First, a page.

It’s a very small market. Everybody knows each other: the editors, the publishers, the writers, the illustrators, the booksellers, etc. Very intimate, but sometimes a bit oppressive. I think our level of illustrators is quite high: a modern and high quality (handmade!) style of illustrations and with a lot of humour. It’s very interesting to see that every country has its own illustration style and tradition.

My classic series: The Little Prince of Antoine de Saint-Exupéry, The Junglebook of Rudyard Kipling and Oliver Twist of Charles Dickens. Well-known Dutch authors (Tiny Fisscher and Daan Remmerts de Vries, resp.) retold the classic stories for a new generation. Not just a shorter and easier version, but an integral translation. The books stand out and receive a lot of positive attention because of the wonderful illustrations of Mark Janssen and Annette Fienieg respectively, who took the stories to a higher level.

Another favourite project of mine is to work with new talent. To scout, to give them a platform and to let them develop their unique style. At the moment, I’m working with young talented illustrators such as Djenné Fila (De Vuurvogel, Toen Rups een vlinder werd) and Liset Celie (Het lekkerste bed).

Furthermore, I’m very fortunate to publish the work of Fiep Westendorp (1916-2004), one of the most famous illustrators of the Netherlands. Generations of readers grew up with her work. Westendorp has left behind thousands of illustrations and together with the Fiep Westendorp Foundation we create new books with this heritage. Especially the cardboard books for the youngest generation are doing very well.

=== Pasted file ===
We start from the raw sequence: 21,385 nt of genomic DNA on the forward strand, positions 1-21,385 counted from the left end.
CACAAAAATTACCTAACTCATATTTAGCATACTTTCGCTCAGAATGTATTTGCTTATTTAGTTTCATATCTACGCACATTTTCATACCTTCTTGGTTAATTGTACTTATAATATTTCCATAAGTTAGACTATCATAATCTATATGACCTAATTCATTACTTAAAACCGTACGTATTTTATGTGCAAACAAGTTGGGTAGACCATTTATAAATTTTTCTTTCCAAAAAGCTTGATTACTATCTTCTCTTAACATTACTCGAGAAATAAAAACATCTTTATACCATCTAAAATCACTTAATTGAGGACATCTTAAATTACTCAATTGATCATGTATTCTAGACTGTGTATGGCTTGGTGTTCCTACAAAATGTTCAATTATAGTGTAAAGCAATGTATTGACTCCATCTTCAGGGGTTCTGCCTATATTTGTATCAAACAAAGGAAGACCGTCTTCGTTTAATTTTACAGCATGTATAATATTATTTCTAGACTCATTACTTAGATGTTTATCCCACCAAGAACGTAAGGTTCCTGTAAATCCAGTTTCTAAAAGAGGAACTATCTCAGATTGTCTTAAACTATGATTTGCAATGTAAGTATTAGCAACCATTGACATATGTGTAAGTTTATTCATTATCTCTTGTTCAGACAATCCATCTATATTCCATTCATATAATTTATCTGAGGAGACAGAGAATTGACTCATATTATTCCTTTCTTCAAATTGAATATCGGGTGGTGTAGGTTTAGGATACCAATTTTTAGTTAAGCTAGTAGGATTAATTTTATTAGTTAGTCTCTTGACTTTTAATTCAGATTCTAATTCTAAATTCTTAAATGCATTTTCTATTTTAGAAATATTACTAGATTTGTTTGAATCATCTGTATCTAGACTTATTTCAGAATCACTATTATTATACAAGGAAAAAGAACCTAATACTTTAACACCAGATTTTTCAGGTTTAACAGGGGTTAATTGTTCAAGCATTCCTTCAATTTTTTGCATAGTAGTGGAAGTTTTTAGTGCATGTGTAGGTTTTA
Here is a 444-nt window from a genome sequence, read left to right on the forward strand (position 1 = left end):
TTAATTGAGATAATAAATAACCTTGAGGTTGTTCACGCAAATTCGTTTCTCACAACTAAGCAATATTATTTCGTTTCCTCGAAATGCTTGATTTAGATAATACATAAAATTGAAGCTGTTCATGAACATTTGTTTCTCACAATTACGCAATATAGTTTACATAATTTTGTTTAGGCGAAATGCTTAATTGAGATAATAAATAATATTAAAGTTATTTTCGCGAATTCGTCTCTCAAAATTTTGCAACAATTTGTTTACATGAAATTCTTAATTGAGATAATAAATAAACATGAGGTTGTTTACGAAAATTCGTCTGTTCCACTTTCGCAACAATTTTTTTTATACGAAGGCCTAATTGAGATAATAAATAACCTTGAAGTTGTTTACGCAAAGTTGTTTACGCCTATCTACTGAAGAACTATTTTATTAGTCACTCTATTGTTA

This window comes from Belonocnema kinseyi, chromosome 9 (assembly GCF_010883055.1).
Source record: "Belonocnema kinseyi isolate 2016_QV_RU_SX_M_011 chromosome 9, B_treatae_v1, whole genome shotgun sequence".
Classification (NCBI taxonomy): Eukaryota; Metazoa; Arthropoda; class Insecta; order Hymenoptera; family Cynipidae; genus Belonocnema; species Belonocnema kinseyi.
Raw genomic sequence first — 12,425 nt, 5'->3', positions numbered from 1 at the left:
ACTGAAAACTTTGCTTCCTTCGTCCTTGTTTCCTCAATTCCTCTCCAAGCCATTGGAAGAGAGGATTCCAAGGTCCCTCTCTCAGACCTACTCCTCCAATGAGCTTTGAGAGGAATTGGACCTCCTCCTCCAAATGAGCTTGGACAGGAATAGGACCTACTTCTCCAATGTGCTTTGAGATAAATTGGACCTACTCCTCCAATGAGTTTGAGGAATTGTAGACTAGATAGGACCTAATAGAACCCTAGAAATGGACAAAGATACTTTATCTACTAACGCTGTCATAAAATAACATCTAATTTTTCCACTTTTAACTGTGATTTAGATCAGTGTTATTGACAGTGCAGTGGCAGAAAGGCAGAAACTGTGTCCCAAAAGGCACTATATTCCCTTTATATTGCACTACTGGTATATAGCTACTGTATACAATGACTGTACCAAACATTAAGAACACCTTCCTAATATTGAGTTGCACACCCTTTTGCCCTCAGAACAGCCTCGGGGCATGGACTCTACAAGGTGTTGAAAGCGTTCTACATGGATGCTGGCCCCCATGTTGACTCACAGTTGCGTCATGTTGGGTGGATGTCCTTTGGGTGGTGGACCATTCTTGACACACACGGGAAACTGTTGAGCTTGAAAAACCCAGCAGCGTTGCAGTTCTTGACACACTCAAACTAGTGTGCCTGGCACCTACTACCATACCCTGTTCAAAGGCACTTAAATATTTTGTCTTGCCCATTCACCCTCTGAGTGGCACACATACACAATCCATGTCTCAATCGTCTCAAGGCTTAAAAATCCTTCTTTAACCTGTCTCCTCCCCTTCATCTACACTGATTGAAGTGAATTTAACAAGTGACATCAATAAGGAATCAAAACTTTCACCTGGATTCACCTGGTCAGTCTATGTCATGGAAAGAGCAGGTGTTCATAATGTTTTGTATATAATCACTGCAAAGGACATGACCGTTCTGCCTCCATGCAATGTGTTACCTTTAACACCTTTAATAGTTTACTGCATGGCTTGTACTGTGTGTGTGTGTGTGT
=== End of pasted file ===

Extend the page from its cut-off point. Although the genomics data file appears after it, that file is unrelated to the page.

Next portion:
I like the interaction of more complex projects. Such as the collaboration between the neuroscientist Erik Scherder, the children’s book writer Fred Diks and the illustrator Mariëlla van de Beek. It has been a challenge to structure all their enthusiasm and input, but at the end they each added an indispensable part of the final result of Professor S. en de verslaafde koning. Like a puzzle of three important pieces falling perfectly together. I think readers recognized this chemistry of the trio; the book became a bestseller.

I experienced a quite similar collaboration with the book Tim de kleine boswachter, about a very enthusiastic forester here in the Netherlands: Tim. He really wanted to write the book by himself, but after trying for months I decided to search for a very good author to write it with Tim’s input. I asked the award-winning author Jan Paul Schutten – who loves nature and animals – and added illustrator Emanuel Wiemans to the project. Three men with the same love for nature and children. After months of waiting with the one person project, the book suddenly developed very soon with this trio.